The Tegalalang rice fields in Ubud are a pretty sight to behold because of the neat landscapes. The wide stretches of rice field are lovely and gives you a feeling of visiting a canvas painted green!
Located at a distance of about 10 KMs from the Ubud town, travelers consider Tegalalang rice fields to be the best attraction in Ubud. Visiting these magnificent rice would be a sure tick in your plan for Ubud. The entry rates are very minimal here as compared to attraction in touristy areas and doesn’t rip off a tourist.
I reached Tegalalang rice fields in afternoon hours because I had taken a detour while walking towards it. I hitchhiked from middle of nowhere to reach Tegalalang rice fields. After entering the rice fields, neatly stepped landscapes surround you. You can explore these rice fields by walking on the narrow paths carved through out the landscape.
Most of the visitors walk around for some time and leave. But, I decided to spend a bit more time and ventured further in the fields. The farther you go from the entrance, the closer you will get to these green pastures. Near entrance, you have a view of rice fields on one side and on the other, you will see the town of Ubud. But, when I ventured farther, taking random paths to go as deep as possible, the town buildings were no longer visible. I was surrounded by green rolling fields and palm winds swaying in the afternoon sun.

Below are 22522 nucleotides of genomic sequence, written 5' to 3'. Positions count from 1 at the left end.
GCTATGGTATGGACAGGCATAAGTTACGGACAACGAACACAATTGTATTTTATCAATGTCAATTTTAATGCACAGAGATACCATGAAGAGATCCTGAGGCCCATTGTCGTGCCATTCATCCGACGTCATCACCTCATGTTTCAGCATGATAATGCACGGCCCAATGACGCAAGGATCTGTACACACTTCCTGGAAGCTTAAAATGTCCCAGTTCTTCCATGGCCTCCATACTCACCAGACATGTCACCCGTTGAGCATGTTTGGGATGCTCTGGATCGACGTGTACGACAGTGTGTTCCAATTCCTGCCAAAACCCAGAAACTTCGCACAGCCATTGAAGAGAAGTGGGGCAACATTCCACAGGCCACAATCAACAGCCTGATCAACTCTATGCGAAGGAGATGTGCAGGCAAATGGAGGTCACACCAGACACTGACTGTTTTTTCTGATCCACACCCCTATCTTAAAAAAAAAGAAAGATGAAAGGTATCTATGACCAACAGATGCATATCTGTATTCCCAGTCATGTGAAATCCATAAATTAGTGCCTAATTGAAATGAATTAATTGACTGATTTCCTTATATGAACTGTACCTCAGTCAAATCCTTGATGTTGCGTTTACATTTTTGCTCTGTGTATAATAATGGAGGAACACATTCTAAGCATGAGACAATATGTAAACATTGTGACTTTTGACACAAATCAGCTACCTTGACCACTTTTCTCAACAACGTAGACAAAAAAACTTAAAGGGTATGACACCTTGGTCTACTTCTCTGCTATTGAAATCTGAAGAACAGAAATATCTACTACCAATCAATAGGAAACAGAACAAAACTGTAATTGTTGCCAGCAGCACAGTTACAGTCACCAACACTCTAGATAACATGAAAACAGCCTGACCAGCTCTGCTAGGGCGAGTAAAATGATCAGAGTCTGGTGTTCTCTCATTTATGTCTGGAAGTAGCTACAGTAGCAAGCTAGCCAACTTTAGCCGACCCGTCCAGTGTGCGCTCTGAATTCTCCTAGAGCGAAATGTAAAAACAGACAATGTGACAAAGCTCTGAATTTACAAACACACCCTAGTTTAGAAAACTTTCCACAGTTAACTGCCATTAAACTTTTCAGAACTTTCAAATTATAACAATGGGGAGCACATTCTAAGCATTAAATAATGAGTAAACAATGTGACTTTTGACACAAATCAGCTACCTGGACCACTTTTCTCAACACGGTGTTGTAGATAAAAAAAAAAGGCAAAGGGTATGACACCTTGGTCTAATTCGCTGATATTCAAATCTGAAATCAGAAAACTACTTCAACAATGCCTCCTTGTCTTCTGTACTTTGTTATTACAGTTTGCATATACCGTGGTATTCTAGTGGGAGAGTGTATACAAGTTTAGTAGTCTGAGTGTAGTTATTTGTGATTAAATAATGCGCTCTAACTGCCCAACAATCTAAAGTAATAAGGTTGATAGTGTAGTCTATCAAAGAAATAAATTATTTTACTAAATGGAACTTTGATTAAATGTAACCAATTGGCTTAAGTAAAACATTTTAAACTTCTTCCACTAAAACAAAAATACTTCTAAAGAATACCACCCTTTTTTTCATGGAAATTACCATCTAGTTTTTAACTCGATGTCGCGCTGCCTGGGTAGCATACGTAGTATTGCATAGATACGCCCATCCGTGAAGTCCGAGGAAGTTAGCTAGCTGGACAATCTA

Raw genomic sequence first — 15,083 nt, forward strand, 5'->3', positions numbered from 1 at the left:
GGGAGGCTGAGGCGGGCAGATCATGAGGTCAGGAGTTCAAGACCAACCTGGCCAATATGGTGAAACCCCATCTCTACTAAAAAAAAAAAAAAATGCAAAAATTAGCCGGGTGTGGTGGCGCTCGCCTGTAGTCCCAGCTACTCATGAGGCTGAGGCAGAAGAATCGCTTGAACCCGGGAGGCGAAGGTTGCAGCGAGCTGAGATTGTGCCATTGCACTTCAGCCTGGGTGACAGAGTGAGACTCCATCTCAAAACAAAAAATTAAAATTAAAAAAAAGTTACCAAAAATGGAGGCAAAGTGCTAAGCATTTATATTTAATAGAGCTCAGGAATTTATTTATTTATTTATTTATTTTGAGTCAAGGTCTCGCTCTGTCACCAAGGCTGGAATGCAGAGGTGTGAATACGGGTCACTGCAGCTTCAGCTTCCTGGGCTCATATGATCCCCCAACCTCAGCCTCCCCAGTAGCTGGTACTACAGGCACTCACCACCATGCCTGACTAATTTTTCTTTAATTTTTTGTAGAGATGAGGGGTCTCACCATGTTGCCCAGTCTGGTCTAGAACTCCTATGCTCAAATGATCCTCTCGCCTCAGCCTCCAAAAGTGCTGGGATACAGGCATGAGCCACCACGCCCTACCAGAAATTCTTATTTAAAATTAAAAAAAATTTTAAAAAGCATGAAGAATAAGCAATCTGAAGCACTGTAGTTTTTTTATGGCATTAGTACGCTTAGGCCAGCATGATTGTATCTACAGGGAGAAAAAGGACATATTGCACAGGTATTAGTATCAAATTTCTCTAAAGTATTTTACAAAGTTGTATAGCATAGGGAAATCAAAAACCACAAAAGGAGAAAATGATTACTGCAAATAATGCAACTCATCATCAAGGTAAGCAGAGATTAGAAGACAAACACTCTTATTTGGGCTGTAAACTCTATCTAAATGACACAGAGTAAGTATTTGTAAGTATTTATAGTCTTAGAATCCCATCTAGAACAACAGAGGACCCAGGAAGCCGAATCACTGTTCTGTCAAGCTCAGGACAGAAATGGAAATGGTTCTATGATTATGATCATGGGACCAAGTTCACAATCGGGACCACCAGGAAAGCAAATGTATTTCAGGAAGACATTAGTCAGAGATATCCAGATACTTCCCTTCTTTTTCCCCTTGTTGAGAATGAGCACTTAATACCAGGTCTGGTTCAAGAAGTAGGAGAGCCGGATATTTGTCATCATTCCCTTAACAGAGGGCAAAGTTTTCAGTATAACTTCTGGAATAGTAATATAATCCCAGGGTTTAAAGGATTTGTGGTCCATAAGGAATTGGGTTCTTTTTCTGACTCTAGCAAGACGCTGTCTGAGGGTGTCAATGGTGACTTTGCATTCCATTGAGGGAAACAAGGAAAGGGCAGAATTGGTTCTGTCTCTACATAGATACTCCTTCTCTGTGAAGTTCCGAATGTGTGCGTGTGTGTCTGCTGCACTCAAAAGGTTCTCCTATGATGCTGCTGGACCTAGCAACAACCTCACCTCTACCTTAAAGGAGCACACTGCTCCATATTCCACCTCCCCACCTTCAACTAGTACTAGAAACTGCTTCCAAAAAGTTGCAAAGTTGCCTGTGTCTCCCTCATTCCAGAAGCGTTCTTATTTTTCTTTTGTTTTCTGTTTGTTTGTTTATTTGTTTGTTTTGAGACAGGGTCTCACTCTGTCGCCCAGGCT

I took a minute to take in the gorgeous surroundings around me and sat under a tree shade. Life seemed to be slower while relaxing here. In far distance, a small wind turbine was installed which helped farmers to know the wind speed. It had a peculiar whistling sound which changed according to the wind speed. I relaxed deep in the rice fields for some time and sat still, listening to the alluring sound of whistle.
After spending half an hour under the tree shade, I decided to walk back by taking an alternate route. I found a coconut vendor there who was charging minimal for one coconut water. They offered me to wear a hat and carry a stick made of bamboo which had two baskets hanging from either side. The hat was a symbol of Indonesian culture. The farmers carry the bamboo stick with baskets to reap the fresh rice produce. It is then processed and converted into commercial raw rice which is then sold to the markets.
When I returned the hat and bamboo stick, I was apprehensive of them asking me to pay for taking a picture for their image. But, to my relief, they just smiled and waved me goodbye.
I returned to the entrance after spending a couple of hours in Tegalalang rice fields, exploring the stepped landscapes while finding new vantage points to get good views. I hitchhiked my way back to Monkey forest sanctuary in order to explore other Ubud attractions.
Visiting Tegalalang rice fields was a good call and I would surely recommend you to pay a visit in you are visiting Ubud.
Have you already been to Tegalalang rice fields? Leave your comments here!